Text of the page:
The Free Press, Mankato, MN

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August 31, 2011

Creating peace and comfort through paintings

— When Susanne Crane announced to her family at age 4 that she was going to be an artist someday, they laughed. But now, Crane’s passion for art has grown into a full-fledged career.

“My mother was an artist … and she took up painting as a hobby when I was a little kid,” Crane said. “I would just sit by her and watch her painting, (and) I used to just want to do that.”

Crane was born in Bohemia but moved to America as an infant. She moved to Minneapolis in 1991, and she founded both art cooperatives and art galleries. Besides teaching art students for 20 years, she has also shown her own pieces in numerous exhibitions.

Currently, her work is on display at the Emy Frentz Arts Guild in Mankato. Her exhibit, “Reverie,” features about 35 original paintings themed around relaxation and peace.

“The paintings depict dream-like imagery (and) positive energy,” Crane said. “I feel like we have enough negativity in the world, and I’m hoping that my work will help people escape into a peaceful state of being for a while.”

Crane began working on her exhibit about two years ago, when she was in town to talk with MSU’s student government group about an arts-based project. Since she had time to kill, she started looking for local art galleries and organizations, and someone directed her to Twin Rivers Council for the Arts, an arts-focused organization dedicated to bringing art and culture to the Mankato area.

Twin Rivers often features exhibits by area artists, so Crane filled out an application to create her own show.

After inviting Crane to show, Twin Rivers gave her a layout of her exhibition room so she could plan how to best arrange her paintings. While 35 paintings may seem like a lot of original work to create in a short period of time, Crane said she never runs out of inspiration.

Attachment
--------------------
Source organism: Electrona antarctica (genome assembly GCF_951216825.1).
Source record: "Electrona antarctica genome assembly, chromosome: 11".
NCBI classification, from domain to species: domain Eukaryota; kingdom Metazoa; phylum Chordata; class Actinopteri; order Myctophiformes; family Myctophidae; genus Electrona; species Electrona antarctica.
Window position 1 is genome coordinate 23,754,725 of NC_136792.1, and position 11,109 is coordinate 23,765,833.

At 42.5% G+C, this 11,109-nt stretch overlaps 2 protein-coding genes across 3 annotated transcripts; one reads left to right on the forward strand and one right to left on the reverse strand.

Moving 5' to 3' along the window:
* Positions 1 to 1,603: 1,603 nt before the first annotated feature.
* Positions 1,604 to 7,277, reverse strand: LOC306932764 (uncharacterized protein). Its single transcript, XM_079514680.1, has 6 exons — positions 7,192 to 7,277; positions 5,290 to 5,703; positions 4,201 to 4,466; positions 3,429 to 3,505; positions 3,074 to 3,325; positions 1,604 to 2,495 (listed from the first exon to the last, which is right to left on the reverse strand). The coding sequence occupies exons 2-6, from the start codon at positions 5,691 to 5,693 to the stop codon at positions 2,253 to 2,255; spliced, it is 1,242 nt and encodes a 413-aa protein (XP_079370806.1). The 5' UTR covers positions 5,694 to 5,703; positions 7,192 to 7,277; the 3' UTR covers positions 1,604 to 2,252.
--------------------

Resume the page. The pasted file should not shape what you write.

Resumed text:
“I think if I painted day and night for the rest of my life and didn’t talk to anyone, I wouldn’t be able to get all my work done (and finish) all the paintings I have in my head,” she said with a laugh. “I have this little book that I write down ideas in … (and) it’s full of painting ideas.”

Crane works on her paintings in her opera house studio in Albert Lea. She obtained the building a few years ago and plans to remodel it to all its original 1916-style glory. The building, which has four stories plus a basement, will hopefully one day function as her home, her studio and a haven for other artists and writers to come work on their own projects for a few weeks.

Crane said she has grown into her craft during the 27 years she’s been a professional painter. She credits some of her growth to her travels, as she draws much of her influence from different cultures’ folk tales and mythology. She said she is especially interested in Asian, Mexican, African and Native American history. Still, as affected as she is by different perspectives and new experiences, she said she remains true to her core principles and ideals.

“I’ve stayed very true to my vision, to my message: basically, things that raise the spirit and relax people,” Crane said. “I’ve definitely mastered the skill of painting in my own personal way and broken away from just the basic things I learned from school.”

Crane’s painting style is very colorful and vivid. While she started out studying realism, she moved on over the years to a more dreamlike and exaggerated painting style. She works mostly with acrylics, though she’s able to make her canvasses so smooth and vibrant through the several layers of paint that many people mistake her works as oil paintings.

Crane said she hopes many people will visit her exhibit and find a small oasis of comfort through her works of art.

“I’m always happy to get my work out to a new audience,” she said. “If successful, I think that people who visit the show will just feel a little shift inside themselves, maybe a little transformative experience (to) take you away from worries and bring you somewhere else.”

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